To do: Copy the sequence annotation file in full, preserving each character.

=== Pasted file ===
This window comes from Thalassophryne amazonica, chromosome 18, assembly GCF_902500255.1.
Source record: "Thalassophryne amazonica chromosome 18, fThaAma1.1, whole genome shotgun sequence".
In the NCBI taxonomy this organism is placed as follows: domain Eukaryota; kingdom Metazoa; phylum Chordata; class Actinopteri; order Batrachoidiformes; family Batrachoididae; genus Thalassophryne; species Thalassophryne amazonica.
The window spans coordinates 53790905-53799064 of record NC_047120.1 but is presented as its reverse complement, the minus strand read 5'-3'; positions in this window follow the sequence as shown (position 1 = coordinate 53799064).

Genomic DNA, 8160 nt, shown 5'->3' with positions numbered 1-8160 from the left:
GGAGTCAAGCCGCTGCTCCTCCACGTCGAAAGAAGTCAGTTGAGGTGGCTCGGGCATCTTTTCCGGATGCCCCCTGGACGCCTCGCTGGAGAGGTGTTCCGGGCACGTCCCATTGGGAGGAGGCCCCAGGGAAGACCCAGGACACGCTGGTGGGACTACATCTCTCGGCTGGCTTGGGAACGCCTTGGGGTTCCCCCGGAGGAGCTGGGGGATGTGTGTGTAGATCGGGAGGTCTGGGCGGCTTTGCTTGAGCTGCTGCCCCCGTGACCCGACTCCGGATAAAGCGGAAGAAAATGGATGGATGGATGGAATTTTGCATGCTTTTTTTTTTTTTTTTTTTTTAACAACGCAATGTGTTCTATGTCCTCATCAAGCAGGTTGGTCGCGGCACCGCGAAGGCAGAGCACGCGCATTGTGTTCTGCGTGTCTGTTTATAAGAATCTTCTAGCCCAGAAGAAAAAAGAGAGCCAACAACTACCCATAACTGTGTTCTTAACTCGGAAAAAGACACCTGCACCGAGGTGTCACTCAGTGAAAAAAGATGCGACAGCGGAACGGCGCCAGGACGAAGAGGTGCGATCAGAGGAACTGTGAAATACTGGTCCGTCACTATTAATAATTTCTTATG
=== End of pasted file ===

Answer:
This window comes from Thalassophryne amazonica, chromosome 18, assembly GCF_902500255.1.
Source record: "Thalassophryne amazonica chromosome 18, fThaAma1.1, whole genome shotgun sequence".
In the NCBI taxonomy this organism is placed as follows: domain Eukaryota; kingdom Metazoa; phylum Chordata; class Actinopteri; order Batrachoidiformes; family Batrachoididae; genus Thalassophryne; species Thalassophryne amazonica.
The window spans coordinates 53790905-53799064 of record NC_047120.1 but is presented as its reverse complement, the minus strand read 5'-3'; positions in this window follow the sequence as shown (position 1 = coordinate 53799064).

Genomic DNA, 8160 nt, shown 5'->3' with positions numbered 1-8160 from the left:
GGAGTCAAGCCGCTGCTCCTCCACGTCGAAAGAAGTCAGTTGAGGTGGCTCGGGCATCTTTTCCGGATGCCCCCTGGACGCCTCGCTGGAGAGGTGTTCCGGGCACGTCCCATTGGGAGGAGGCCCCAGGGAAGACCCAGGACACGCTGGTGGGACTACATCTCTCGGCTGGCTTGGGAACGCCTTGGGGTTCCCCCGGAGGAGCTGGGGGATGTGTGTGTAGATCGGGAGGTCTGGGCGGCTTTGCTTGAGCTGCTGCCCCCGTGACCCGACTCCGGATAAAGCGGAAGAAAATGGATGGATGGATGGAATTTTGCATGCTTTTTTTTTTTTTTTTTTTTTAACAACGCAATGTGTTCTATGTCCTCATCAAGCAGGTTGGTCGCGGCACCGCGAAGGCAGAGCACGCGCATTGTGTTCTGCGTGTCTGTTTATAAGAATCTTCTAGCCCAGAAGAAAAAAGAGAGCCAACAACTACCCATAACTGTGTTCTTAACTCGGAAAAAGACACCTGCACCGAGGTGTCACTCAGTGAAAAAAGATGCGACAGCGGAACGGCGCCAGGACGAAGAGGTGCGATCAGAGGAACTGTGAAATACTGGTCCGTCACTATTAATAATTTCTTATG